The Vieth Appellants’ tweaking of the Bandemer plurality test does no better. They proposed a test that would require a showing that:
- The mapmakers’ predominant intent was to achieve a partisan political advantage with respect to the statewide map; and
- The districts “systematically” misallocate a party’s supporters, such that a court, looking at the totality of the circumstances, can “confirm that the map can thwart the plaintiffs’ ability to translate a majority of votes into a majority of seats.”
As the Vieth plurality noted, “Vague as the ‘predominant intent’ test might be when used to evaluate single-member districts, it all but evaporates when applied statewide.” More generally, attempting to adapt the Court’s racial gerrymandering tests to the political gerrymandering arena does not work because of the different context: “while it is illegal for a jurisdiction…to engage in racial discrimination in districting, ‘a jurisdiction may engage in constitutional political gerrymandering.’” Political gerrymandering is said to be unlawful only when it goes too far.
The notion that “majority status in statewide races establishes majority status for district contests” is flawed both conceptually and legally. It suggests that only political affiliation affects and drives voter behavior, but that suggestion is “assuredly not true.” State legislative elections are district-based, and the political parties “do not compete for the highest statewide totals or the highest district mean vote percentages. They compete for specific seats.” And, they hope to gain a majority of the seats in each house, by whatever margin they can, large or small. When large margins result in particular district-based elections, it is likely attributable to the effect of incumbency or candidate quality; for statewide races, “political groups that tend to cluster (as is the case with Democratic voters in cities) would be systematically affected by what might be called a ‘natural’ packing effect.”
Finally, the suggestion that there is a quasi-mathematical relationship between the vote totals in statewide elections and the results in legislative district-based elections, or vice versa, sounds like a plea for proportionality in representation, something the VRA does not allow (and the Constitution does not guarantee). Section 2(b) concludes with the proviso that “nothing in this section establishes a right to have members of a protected class elected in numbers equal to their proportion in the population.”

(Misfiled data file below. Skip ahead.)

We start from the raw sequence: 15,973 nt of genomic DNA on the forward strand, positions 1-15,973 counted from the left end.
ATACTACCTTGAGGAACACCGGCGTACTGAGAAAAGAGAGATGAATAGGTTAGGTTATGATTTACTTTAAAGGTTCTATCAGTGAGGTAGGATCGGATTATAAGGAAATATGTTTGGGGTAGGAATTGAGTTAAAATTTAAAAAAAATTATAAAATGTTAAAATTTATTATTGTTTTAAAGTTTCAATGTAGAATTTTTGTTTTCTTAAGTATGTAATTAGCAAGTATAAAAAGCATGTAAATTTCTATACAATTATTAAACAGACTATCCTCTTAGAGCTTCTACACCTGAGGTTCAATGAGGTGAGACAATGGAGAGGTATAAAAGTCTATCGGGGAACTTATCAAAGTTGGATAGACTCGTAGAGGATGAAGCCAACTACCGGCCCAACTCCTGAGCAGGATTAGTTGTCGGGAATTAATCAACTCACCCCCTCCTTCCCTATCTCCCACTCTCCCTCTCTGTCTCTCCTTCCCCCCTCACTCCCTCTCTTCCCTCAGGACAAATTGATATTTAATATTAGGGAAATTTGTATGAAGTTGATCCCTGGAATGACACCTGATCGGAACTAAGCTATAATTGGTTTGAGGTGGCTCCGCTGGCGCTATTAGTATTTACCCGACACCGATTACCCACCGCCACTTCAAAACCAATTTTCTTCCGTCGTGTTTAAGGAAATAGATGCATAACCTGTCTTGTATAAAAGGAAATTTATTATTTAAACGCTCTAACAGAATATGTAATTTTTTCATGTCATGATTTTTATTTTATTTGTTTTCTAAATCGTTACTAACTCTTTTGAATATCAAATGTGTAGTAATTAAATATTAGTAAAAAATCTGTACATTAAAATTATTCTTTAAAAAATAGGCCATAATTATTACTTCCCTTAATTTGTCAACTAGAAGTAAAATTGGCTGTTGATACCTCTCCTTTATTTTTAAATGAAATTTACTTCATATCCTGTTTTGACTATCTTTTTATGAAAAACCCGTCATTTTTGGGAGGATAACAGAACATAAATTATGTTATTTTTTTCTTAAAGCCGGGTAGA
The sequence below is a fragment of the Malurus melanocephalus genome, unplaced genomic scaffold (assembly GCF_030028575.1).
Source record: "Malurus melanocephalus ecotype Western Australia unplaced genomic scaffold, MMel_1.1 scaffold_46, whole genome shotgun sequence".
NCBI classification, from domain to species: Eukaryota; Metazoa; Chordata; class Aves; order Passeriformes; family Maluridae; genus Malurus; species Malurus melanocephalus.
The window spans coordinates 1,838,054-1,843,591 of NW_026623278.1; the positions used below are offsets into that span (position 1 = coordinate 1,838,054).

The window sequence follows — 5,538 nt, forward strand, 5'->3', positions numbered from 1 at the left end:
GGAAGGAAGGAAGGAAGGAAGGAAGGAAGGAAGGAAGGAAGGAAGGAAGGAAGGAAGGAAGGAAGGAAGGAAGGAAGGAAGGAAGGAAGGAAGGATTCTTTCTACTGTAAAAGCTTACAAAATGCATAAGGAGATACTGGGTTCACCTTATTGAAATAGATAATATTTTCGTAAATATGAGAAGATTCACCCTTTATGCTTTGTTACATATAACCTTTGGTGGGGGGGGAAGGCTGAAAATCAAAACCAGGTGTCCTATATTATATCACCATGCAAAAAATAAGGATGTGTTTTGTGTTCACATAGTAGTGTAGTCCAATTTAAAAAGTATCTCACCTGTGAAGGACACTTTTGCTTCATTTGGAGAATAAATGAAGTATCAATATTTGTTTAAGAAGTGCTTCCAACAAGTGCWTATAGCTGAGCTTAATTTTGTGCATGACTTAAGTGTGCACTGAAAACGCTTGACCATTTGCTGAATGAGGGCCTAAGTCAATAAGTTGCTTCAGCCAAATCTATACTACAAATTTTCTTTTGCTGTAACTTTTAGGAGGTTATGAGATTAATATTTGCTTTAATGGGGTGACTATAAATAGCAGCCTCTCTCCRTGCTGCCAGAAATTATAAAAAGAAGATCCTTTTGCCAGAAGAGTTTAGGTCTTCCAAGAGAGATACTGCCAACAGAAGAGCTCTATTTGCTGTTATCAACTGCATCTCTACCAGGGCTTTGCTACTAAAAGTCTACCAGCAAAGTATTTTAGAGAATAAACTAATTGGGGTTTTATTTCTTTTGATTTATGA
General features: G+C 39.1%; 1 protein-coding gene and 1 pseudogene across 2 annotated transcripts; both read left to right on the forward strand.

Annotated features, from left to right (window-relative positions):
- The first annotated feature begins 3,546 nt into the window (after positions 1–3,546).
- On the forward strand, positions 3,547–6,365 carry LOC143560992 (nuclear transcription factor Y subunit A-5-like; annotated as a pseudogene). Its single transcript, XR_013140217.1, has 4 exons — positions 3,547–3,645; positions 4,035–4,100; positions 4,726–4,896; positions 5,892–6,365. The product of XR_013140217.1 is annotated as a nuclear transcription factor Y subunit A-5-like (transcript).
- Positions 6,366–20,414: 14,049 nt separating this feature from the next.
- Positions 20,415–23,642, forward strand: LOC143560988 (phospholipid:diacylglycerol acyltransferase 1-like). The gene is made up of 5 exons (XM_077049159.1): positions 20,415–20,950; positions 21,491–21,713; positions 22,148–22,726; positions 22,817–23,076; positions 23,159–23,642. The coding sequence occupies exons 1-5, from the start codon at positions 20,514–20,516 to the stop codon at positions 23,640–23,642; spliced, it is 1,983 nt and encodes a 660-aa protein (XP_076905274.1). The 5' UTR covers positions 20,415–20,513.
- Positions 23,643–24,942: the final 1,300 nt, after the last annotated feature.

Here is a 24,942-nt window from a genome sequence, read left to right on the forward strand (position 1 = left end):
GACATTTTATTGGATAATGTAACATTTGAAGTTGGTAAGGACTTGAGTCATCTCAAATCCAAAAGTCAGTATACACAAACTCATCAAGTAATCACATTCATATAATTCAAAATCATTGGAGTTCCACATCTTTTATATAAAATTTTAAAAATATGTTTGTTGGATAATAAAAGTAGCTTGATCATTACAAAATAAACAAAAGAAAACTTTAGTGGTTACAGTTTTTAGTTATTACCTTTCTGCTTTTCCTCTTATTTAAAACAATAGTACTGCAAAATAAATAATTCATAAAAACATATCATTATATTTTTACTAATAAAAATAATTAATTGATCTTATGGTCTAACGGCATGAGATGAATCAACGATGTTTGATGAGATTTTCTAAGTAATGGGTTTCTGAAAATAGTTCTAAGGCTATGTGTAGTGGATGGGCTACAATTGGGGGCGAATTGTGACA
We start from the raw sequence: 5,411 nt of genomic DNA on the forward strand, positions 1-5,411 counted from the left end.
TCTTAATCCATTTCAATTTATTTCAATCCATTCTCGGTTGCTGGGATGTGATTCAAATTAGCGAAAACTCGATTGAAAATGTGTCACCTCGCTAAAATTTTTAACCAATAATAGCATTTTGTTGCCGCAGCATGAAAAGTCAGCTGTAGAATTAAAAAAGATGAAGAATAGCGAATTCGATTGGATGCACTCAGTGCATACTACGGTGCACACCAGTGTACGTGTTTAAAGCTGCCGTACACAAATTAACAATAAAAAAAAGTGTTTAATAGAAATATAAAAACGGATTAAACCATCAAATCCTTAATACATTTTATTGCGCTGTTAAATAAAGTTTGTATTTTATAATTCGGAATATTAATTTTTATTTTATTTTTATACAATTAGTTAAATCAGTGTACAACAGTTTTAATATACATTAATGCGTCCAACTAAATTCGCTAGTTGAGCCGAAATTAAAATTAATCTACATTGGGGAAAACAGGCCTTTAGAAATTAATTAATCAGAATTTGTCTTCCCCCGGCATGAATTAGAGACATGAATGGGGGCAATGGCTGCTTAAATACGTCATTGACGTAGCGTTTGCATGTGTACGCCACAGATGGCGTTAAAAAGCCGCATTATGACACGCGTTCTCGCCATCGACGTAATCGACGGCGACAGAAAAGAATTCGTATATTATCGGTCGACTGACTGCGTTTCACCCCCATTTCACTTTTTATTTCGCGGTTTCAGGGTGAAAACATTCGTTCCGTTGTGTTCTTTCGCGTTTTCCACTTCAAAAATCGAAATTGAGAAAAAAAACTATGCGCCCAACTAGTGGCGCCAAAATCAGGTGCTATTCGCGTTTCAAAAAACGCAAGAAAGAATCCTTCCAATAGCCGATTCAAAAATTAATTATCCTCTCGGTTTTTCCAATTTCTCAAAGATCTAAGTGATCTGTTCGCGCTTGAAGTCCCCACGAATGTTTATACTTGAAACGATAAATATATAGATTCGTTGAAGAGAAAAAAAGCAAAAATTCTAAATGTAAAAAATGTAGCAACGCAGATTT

The “partisan symmetry” standard proposed by the challengers in Gill v. Whitford fails to establish the standing of individual plaintiffs. In Gill, the plaintiffs proposed an “efficiency gap” calculation that entailed “subtracting the statewide sum of one party’s wasted votes from the statewide sum of the other party’s wasted votes and dividing the result by the statewide sum of all votes cast, where ‘wasted votes’ are defined as all votes cast for a losing candidate and all votes cast for a winning candidate beyond the 50 [percent] plus one that ensures victory.” They “promise[d]” that the resulting calculation would be easy and “allow the federal courts—armed with just ‘a pencil and paper or a hand calculator’—to finally solve the problem of partisan gerrymandering that has confounded the courts for decades.” But, the Court pointed out that metric tells us about “the effect that a gerrymander has on the fortunes of political parties,” not about the impact on individual voters living in different parts of the state, which turns on which district they are in.
The Gill Court reversed the lower court’s decision and remanded the case for further consideration of the standing of the plaintiffs. As the Court noted, standing “vindicate[s] the individual rights of the people appearing before” a court, not “generalized partisan preferences.”
The First Amendment does not provide a basis for relief. A politically gerrymandered plan does not limit a voter’s ability to speak or associate; it just may make it less likely to be persuasive. The First Amendment carries no guarantee of success, just the opportunity to speak and associate. Moreover, if construed to reach viewpoint discrimination based on political affiliation, “any level of partisanship in districting would constitute an infringement of…First Amendment rights.” That, plainly, sweeps too far.